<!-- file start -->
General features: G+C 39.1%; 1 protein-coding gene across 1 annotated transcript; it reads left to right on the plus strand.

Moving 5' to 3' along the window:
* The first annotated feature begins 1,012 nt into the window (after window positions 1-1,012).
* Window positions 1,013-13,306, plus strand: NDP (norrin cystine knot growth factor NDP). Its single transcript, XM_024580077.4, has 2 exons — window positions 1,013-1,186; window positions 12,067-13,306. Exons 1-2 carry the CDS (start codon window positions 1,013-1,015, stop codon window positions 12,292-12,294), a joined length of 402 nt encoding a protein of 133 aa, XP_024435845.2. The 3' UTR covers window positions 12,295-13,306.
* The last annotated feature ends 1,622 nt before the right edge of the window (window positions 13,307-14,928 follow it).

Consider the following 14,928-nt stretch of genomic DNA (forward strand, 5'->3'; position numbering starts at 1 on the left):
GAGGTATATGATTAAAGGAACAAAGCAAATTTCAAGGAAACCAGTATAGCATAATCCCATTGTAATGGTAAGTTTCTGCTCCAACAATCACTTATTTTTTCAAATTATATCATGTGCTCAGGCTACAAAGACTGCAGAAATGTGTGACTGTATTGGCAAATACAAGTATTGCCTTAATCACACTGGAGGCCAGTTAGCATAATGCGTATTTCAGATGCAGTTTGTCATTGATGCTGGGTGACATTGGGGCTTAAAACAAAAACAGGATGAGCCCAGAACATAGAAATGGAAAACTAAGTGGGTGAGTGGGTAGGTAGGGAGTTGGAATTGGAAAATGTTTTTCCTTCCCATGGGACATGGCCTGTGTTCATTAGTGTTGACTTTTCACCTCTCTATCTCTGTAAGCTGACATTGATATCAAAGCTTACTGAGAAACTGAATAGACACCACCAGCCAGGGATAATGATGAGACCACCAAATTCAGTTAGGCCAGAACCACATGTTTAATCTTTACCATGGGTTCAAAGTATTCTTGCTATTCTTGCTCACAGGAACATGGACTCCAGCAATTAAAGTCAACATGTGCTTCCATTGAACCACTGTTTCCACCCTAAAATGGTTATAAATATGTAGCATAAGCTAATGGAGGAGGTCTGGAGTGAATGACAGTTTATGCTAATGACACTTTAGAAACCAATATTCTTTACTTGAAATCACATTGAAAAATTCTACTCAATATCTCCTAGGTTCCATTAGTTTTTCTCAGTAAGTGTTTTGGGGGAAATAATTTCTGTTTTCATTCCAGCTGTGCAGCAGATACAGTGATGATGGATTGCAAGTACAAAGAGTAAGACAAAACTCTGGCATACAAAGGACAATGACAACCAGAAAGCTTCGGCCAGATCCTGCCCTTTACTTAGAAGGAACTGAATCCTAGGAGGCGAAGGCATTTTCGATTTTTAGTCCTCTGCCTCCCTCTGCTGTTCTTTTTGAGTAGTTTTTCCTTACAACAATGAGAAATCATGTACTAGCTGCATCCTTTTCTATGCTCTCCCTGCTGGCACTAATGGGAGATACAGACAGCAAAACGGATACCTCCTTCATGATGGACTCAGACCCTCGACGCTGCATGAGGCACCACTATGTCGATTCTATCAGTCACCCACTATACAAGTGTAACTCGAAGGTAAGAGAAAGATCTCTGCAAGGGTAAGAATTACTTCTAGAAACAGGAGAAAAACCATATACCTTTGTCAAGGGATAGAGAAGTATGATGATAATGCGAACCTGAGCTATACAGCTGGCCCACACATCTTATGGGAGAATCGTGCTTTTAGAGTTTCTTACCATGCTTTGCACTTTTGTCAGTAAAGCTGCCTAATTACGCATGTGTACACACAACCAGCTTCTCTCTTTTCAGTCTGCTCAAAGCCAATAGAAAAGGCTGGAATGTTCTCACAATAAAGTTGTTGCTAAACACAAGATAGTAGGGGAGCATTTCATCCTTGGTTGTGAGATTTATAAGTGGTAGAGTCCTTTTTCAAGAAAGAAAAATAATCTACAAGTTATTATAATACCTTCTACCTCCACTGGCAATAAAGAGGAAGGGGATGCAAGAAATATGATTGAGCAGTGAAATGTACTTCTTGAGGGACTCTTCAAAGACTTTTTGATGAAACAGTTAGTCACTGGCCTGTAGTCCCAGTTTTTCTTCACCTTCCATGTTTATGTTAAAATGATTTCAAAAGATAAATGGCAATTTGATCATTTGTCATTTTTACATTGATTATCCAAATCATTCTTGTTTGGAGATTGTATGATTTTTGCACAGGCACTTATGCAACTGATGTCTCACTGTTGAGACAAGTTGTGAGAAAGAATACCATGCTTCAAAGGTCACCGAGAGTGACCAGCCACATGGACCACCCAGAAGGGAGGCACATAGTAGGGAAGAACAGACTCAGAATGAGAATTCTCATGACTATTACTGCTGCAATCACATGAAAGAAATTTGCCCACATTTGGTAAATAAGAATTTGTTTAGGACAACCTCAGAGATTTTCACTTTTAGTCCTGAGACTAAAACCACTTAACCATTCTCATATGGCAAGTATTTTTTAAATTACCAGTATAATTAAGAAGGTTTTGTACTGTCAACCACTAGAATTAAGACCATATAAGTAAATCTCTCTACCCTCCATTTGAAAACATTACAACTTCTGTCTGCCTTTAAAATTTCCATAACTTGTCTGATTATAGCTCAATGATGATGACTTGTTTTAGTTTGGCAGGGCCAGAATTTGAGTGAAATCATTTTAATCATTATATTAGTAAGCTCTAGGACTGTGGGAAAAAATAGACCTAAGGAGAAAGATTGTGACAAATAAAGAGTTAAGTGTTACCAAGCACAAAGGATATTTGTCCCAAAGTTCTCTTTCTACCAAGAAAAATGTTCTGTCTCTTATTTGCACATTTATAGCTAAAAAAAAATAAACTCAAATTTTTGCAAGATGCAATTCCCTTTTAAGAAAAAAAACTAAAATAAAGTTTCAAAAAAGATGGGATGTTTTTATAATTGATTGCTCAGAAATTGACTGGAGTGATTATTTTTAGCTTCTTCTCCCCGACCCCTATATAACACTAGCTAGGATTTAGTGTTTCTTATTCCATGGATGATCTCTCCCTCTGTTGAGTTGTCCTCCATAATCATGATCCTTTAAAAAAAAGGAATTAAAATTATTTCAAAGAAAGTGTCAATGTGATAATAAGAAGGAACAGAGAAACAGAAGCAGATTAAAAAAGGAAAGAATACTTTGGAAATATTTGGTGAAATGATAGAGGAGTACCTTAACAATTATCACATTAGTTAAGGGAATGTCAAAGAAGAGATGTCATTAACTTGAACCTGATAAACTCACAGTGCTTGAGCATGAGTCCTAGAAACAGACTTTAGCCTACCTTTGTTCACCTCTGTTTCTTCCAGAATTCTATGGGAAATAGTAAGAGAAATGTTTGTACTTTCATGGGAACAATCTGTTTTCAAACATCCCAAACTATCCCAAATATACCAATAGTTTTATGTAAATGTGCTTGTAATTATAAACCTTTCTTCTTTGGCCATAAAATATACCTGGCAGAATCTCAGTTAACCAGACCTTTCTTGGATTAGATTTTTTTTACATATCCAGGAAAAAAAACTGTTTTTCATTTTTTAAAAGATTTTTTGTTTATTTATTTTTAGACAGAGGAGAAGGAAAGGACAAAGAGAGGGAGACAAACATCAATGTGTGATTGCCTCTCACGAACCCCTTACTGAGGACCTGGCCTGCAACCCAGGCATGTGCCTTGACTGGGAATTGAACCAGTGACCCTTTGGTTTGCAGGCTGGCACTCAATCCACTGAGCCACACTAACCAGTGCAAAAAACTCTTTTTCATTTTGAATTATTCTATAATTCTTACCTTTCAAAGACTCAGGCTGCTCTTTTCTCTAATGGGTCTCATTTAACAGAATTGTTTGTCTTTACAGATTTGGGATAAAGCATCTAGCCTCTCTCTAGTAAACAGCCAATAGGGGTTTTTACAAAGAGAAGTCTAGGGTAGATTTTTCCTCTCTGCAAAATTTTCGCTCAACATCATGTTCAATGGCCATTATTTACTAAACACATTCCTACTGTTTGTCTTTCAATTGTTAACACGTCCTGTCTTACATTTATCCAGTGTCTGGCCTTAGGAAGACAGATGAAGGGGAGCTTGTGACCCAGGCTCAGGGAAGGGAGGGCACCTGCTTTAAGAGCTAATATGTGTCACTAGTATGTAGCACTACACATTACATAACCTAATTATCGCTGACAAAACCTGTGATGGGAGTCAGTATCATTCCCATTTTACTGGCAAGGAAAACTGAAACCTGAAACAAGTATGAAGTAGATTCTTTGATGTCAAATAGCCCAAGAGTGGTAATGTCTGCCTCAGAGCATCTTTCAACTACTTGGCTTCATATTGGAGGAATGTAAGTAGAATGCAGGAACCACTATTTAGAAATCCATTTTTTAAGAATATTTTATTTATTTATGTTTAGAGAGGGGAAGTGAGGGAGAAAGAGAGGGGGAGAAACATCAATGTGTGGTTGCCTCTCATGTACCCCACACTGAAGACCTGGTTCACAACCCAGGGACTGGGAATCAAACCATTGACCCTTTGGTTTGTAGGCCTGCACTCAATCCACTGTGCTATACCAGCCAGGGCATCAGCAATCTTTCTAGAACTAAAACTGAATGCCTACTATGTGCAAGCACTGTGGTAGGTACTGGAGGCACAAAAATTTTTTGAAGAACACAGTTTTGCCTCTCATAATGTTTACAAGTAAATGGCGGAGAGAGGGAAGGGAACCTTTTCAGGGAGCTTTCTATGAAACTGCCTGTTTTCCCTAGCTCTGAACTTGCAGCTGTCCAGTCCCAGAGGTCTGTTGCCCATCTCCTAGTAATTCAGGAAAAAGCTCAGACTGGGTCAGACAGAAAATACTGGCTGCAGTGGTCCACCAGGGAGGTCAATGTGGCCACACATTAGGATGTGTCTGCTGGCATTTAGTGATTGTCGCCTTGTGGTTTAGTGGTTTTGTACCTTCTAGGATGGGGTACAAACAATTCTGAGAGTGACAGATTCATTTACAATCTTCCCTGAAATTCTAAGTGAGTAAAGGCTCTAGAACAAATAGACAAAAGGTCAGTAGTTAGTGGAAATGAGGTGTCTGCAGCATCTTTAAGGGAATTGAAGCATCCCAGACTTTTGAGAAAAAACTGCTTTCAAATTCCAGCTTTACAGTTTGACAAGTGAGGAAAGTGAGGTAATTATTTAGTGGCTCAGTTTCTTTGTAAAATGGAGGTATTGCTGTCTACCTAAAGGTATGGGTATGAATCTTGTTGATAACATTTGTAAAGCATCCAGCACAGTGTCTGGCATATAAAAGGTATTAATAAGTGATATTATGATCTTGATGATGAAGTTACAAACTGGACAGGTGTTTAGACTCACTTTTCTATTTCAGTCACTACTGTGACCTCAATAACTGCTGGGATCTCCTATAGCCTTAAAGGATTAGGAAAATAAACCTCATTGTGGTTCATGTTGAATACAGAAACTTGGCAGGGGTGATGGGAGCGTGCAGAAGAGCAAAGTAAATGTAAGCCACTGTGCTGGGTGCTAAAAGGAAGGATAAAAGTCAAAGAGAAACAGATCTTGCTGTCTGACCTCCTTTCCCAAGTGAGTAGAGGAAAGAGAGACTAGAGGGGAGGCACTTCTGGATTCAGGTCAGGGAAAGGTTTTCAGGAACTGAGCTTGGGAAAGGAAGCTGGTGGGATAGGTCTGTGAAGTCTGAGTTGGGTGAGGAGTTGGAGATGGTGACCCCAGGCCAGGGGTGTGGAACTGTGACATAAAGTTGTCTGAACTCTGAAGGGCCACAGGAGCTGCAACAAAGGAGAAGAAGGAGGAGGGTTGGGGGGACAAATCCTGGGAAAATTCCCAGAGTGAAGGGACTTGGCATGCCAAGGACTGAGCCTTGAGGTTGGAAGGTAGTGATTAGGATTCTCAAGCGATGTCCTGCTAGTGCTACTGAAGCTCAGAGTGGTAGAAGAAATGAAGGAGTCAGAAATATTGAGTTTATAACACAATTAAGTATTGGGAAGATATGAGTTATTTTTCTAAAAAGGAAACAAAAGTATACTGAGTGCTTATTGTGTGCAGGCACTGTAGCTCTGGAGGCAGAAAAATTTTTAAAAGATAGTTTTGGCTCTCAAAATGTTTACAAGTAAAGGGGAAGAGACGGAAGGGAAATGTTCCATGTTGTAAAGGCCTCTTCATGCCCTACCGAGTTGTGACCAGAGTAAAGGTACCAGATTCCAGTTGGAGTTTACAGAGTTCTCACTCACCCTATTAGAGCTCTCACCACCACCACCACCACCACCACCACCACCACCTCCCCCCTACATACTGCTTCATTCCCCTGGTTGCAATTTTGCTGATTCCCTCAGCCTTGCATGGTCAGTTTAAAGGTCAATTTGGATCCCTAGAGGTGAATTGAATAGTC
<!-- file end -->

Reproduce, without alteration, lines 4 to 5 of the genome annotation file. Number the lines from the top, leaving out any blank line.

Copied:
* Window positions 1,013-13,306, plus strand: NDP (norrin cystine knot growth factor NDP). Its single transcript, XM_024580077.4, has 2 exons — window positions 1,013-1,186; window positions 12,067-13,306. Exons 1-2 carry the CDS (start codon window positions 1,013-1,015, stop codon window positions 12,292-12,294), a joined length of 402 nt encoding a protein of 133 aa, XP_024435845.2. The 3' UTR covers window positions 12,295-13,306.
* The last annotated feature ends 1,622 nt before the right edge of the window (window positions 13,307-14,928 follow it).